Gay culture seems to evolve so quickly that any snapshot is almost instantly antiquated. Offering a queer eye to a straight guy today is almost as passé as wearing an earring in your right ear. Ten years from now, people will recall the primitive times when two women in Arkansas couldn’t marry each other. But despite any change in circumstances, gays and lesbians continue to have many of the same conversations. Alcoholism, sex, abuse, suicide—while these topics aren’t confined to gay circles, their ubiquity over the decades reminds us that not all ground covered is new. Director Jon Kretzu vividly conveys this in two seminal works of homosexual theater now at Defunkt: The Children’s Hour
and The Boys in the Band
(see review also on this page). Darker than its counterpart, Lillian Hellman’s The Children’s Hour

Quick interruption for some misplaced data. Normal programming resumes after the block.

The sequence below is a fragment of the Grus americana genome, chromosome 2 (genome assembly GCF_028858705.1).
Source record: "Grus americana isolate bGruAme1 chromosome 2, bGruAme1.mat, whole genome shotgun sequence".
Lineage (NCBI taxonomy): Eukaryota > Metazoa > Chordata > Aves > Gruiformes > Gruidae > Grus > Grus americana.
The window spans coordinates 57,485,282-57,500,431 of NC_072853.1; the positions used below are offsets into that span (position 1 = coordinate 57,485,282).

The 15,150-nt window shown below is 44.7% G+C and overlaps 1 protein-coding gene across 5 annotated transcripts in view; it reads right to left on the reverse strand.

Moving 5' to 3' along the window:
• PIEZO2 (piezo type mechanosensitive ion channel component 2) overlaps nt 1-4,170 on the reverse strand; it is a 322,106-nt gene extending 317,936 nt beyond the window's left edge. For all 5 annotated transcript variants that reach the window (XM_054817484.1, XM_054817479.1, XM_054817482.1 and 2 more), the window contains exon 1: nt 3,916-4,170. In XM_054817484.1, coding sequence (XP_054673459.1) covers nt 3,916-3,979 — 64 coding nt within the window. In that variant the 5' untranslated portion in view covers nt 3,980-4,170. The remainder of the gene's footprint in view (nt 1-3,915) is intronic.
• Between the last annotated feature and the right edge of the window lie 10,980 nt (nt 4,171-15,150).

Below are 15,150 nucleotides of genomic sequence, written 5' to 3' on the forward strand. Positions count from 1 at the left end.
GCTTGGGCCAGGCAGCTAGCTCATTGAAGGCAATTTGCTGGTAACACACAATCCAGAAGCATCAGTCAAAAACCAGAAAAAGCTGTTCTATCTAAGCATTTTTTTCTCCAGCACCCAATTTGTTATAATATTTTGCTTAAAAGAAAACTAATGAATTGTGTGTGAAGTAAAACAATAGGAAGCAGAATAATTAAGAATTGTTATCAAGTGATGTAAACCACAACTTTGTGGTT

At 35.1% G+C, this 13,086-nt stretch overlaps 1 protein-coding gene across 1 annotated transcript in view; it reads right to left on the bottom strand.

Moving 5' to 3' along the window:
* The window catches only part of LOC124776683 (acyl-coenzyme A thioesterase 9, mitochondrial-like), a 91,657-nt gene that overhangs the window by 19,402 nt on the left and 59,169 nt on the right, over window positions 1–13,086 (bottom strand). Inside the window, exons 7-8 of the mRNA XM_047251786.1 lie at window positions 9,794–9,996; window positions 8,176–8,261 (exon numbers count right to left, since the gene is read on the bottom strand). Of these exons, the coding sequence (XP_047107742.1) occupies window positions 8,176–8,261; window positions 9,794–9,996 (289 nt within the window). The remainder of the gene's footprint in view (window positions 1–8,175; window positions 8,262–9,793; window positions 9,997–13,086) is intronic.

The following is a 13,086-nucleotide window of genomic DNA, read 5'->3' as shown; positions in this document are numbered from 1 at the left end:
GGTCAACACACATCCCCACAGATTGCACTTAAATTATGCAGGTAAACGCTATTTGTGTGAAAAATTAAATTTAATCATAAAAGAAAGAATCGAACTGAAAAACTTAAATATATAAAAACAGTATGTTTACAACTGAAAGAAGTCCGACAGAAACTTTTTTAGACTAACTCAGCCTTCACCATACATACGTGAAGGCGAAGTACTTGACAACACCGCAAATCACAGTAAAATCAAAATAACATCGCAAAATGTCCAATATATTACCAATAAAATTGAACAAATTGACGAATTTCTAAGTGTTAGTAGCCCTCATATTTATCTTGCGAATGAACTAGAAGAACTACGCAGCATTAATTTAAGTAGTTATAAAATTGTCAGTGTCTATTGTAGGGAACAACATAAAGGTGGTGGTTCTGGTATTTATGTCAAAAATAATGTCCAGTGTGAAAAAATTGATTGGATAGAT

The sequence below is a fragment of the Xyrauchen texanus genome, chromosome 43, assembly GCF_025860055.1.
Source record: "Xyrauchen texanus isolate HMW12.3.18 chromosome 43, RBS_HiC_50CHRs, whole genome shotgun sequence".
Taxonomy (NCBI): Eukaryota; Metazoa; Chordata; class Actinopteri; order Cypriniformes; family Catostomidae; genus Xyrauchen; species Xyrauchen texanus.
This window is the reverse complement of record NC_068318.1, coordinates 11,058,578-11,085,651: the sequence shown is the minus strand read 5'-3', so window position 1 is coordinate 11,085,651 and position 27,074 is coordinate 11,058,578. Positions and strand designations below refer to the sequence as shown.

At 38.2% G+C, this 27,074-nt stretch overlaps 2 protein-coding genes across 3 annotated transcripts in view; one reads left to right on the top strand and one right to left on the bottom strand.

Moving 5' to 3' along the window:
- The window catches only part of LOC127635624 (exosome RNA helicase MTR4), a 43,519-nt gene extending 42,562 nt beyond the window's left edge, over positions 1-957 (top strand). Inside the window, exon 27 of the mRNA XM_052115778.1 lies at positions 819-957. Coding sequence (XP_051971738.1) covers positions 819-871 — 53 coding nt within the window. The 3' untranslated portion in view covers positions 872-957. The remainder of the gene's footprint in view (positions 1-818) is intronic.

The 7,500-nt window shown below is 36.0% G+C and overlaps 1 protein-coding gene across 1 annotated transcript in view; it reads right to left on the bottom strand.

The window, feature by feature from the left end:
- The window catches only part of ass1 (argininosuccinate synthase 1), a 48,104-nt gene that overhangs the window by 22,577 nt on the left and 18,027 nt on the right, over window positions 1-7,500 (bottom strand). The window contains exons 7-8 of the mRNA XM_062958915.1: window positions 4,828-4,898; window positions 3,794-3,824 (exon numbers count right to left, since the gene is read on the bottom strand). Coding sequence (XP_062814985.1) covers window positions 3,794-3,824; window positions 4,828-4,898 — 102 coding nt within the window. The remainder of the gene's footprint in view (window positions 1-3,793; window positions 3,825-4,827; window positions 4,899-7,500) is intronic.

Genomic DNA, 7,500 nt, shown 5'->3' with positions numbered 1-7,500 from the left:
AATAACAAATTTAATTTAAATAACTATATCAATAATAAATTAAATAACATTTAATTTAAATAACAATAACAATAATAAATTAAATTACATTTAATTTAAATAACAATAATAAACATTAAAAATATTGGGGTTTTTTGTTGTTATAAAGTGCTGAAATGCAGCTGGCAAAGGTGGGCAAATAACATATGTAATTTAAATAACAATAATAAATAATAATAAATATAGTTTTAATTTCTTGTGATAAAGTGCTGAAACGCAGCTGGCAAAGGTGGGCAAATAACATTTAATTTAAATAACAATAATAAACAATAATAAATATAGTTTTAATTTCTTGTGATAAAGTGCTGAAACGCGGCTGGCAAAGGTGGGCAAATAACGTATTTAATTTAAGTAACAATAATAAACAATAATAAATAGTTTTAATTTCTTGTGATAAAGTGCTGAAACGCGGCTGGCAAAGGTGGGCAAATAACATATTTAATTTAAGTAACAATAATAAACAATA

is less about homosexuality than about gossip. The play focuses on a sociopathic monster of a little girl, Mary (Roxanne Stathos), who pretends to faint one second and attacks a classmate the next. Melissa Whitney and Grace Carter star as headmistresses of a private school, but Mary and the three other girls loom over the stage in school desks for most of the show, giving the play an ominous tone. The Children’s Hour
was first performed in 1934, when even the mention of homosexuality on stage was illegal in New York, though the play’s popularity gained it a pass. It’s a suspenseful tale, and while slow at times, the gravitas of its historical context isn’t lost on today’s audience.
The Back Door TheaterPhone:
4319 SE Hawthorne Blvd.Website: https://www.boxofficetickets.com/bot/wa/event?id=226815